Depending on the type of biologic medication being taken, the monthly costs can range from $1,300 to $3,000 per patient. This means that in many cases, biologics alone may cost the patient well over $30,000 annually without health insurance or financial assistance of some kind.

Costs of Surgery

Some patients don’t respond well to treatments or their joints begin to deteriorate rapidly. In this case, doctors may recommend specific types of surgery such as joint replacements or arthroscopic surgeries to restore mobility and reduce pain.

The costs for rheumatoid arthritis surgeries, especially joint replacement surgeries, can be in the tens of thousands of dollars. The average cost of knee replacement surgery in the United States in $49,500 which includes hospital bills and other associated charges.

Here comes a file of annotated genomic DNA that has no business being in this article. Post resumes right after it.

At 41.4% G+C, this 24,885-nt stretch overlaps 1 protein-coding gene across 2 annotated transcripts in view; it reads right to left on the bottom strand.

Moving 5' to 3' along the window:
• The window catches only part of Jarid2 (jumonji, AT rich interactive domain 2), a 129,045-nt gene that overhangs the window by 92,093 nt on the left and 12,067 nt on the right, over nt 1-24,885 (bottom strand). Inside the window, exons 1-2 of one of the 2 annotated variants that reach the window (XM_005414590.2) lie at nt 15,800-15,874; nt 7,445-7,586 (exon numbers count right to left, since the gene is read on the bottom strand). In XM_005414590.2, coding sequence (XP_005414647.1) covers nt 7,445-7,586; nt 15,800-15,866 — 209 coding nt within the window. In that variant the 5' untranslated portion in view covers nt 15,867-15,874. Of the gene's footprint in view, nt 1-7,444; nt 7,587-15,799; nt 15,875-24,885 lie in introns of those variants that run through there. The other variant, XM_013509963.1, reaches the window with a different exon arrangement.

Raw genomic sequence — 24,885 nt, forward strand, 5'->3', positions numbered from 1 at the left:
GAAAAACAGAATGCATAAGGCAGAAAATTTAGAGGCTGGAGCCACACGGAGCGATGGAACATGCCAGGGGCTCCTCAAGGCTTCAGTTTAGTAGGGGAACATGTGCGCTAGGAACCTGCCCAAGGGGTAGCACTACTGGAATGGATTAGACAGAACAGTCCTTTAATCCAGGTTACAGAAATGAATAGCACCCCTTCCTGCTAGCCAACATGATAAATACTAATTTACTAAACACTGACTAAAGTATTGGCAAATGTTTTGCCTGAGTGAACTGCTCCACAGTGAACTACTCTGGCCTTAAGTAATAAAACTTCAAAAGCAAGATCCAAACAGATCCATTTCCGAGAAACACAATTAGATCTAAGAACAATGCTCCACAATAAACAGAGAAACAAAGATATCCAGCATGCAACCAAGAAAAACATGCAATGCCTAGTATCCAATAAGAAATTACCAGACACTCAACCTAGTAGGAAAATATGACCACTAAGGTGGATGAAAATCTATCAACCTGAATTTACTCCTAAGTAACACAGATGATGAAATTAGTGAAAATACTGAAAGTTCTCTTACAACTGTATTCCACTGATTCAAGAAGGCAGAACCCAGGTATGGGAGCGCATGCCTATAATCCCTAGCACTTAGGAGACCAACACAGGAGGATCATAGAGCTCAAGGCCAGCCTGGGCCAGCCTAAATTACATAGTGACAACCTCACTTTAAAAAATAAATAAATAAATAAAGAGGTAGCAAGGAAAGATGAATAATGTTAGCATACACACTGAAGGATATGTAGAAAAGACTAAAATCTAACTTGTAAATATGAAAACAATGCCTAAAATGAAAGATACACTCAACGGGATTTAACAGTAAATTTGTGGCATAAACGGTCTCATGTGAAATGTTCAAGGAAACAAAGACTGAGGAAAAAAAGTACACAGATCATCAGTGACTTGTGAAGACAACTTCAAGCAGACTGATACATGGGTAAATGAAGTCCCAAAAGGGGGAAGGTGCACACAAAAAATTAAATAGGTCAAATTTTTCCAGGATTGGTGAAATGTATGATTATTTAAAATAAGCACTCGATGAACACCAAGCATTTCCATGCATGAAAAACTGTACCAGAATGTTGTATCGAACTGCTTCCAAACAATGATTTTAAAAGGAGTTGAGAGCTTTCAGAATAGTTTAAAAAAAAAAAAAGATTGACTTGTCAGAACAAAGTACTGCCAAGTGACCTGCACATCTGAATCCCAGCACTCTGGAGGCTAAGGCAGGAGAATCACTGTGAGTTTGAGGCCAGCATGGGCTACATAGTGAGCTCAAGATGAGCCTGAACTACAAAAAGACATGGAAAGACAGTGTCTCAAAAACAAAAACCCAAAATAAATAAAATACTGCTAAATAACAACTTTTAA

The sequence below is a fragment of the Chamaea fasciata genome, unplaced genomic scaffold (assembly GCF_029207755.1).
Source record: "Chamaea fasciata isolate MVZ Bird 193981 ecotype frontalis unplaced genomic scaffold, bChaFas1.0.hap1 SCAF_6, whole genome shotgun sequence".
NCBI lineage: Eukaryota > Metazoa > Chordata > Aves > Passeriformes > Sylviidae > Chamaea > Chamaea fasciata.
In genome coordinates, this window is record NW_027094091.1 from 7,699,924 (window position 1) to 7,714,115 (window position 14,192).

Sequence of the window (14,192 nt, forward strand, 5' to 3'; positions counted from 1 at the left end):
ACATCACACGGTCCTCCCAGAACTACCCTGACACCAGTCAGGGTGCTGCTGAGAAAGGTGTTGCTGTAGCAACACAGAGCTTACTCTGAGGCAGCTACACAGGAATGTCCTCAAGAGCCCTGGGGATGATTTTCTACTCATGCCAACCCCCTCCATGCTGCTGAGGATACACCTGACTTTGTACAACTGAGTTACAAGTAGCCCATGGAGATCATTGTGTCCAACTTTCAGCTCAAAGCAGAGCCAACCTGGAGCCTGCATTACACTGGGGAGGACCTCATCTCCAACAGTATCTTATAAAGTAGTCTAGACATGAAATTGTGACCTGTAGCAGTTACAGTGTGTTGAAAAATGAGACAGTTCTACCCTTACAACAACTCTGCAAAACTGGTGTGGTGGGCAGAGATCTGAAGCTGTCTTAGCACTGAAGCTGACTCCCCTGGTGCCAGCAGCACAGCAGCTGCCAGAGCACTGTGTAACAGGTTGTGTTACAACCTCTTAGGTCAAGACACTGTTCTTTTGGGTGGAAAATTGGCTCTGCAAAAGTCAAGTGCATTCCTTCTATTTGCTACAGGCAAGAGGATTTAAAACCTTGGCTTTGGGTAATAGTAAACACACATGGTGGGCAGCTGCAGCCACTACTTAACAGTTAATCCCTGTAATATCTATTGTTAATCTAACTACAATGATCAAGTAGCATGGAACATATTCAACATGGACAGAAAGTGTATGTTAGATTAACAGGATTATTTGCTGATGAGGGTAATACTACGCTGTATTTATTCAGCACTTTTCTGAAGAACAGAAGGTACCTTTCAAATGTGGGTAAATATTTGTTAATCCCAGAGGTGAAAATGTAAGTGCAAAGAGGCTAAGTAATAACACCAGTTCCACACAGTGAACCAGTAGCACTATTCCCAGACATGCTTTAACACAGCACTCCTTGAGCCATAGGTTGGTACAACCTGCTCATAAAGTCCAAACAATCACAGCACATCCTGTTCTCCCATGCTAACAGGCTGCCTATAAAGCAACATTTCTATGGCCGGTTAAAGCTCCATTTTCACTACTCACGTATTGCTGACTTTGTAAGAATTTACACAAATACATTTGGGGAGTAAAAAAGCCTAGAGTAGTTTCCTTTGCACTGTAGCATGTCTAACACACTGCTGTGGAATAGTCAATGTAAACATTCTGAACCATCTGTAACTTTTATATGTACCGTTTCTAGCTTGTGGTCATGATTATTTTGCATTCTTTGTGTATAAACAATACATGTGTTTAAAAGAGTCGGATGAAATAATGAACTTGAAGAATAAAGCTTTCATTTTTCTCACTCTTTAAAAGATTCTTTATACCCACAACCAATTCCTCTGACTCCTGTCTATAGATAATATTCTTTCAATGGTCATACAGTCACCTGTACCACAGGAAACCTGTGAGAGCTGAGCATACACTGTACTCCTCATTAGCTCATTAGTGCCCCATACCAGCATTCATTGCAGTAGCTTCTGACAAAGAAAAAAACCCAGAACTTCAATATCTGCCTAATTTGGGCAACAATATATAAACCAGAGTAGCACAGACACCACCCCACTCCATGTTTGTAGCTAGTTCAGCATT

The out of pocket expenses for these types of surgeries can range significantly based on the level of insurance coverage. Additional costs are usually also incurred out of pocket due to certain requirements for recovery. This may include additional physical therapy, medications, or assistive devices.

Other Rheumatoid Arthritis Treatment Costs

Beyond the rheumatoid arthritis treatments costs of surgeries and medications like DMARDs and biologics, patients can also wind up paying for many additional expenses such as the costs of ibuprofen and other NSAIDs taken regularly. Though these are much more affordable than DMARDs or biologics, when taken regularly, the costs can start to add up.

In severe cases, patients may require corticosteroids, which are available only by prescription. These medications can range anywhere from $25 up to $300 or more depending on the type.